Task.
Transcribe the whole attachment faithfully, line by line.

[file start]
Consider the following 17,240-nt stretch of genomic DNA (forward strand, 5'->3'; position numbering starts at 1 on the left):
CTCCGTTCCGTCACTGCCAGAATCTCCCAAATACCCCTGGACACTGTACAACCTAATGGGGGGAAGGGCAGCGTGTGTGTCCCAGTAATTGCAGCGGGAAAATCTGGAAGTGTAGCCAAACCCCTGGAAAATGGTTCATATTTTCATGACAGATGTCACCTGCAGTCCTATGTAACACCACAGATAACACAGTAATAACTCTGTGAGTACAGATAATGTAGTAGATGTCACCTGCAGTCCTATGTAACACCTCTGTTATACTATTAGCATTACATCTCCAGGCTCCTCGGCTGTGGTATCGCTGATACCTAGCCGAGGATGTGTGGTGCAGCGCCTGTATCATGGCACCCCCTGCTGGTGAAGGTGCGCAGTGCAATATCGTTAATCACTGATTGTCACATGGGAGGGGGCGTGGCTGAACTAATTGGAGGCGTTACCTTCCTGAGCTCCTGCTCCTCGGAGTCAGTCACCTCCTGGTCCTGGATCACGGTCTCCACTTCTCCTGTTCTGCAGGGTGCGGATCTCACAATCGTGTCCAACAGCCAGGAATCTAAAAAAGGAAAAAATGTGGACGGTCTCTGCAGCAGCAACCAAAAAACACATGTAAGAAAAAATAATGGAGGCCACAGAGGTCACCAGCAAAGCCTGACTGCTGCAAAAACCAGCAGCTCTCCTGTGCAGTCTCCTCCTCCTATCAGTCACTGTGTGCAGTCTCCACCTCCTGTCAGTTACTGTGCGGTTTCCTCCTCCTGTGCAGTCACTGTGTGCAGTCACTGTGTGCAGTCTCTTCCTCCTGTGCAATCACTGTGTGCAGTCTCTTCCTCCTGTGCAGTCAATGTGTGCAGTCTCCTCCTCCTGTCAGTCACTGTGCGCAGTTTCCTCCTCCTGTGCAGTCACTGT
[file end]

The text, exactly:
Consider the following 17,240-nt stretch of genomic DNA (forward strand, 5'->3'; position numbering starts at 1 on the left):
CTCCGTTCCGTCACTGCCAGAATCTCCCAAATACCCCTGGACACTGTACAACCTAATGGGGGGAAGGGCAGCGTGTGTGTCCCAGTAATTGCAGCGGGAAAATCTGGAAGTGTAGCCAAACCCCTGGAAAATGGTTCATATTTTCATGACAGATGTCACCTGCAGTCCTATGTAACACCACAGATAACACAGTAATAACTCTGTGAGTACAGATAATGTAGTAGATGTCACCTGCAGTCCTATGTAACACCTCTGTTATACTATTAGCATTACATCTCCAGGCTCCTCGGCTGTGGTATCGCTGATACCTAGCCGAGGATGTGTGGTGCAGCGCCTGTATCATGGCACCCCCTGCTGGTGAAGGTGCGCAGTGCAATATCGTTAATCACTGATTGTCACATGGGAGGGGGCGTGGCTGAACTAATTGGAGGCGTTACCTTCCTGAGCTCCTGCTCCTCGGAGTCAGTCACCTCCTGGTCCTGGATCACGGTCTCCACTTCTCCTGTTCTGCAGGGTGCGGATCTCACAATCGTGTCCAACAGCCAGGAATCTAAAAAAGGAAAAAATGTGGACGGTCTCTGCAGCAGCAACCAAAAAACACATGTAAGAAAAAATAATGGAGGCCACAGAGGTCACCAGCAAAGCCTGACTGCTGCAAAAACCAGCAGCTCTCCTGTGCAGTCTCCTCCTCCTATCAGTCACTGTGTGCAGTCTCCACCTCCTGTCAGTTACTGTGCGGTTTCCTCCTCCTGTGCAGTCACTGTGTGCAGTCACTGTGTGCAGTCTCTTCCTCCTGTGCAATCACTGTGTGCAGTCTCTTCCTCCTGTGCAGTCAATGTGTGCAGTCTCCTCCTCCTGTCAGTCACTGTGCGCAGTTTCCTCCTCCTGTGCAGTCACTGT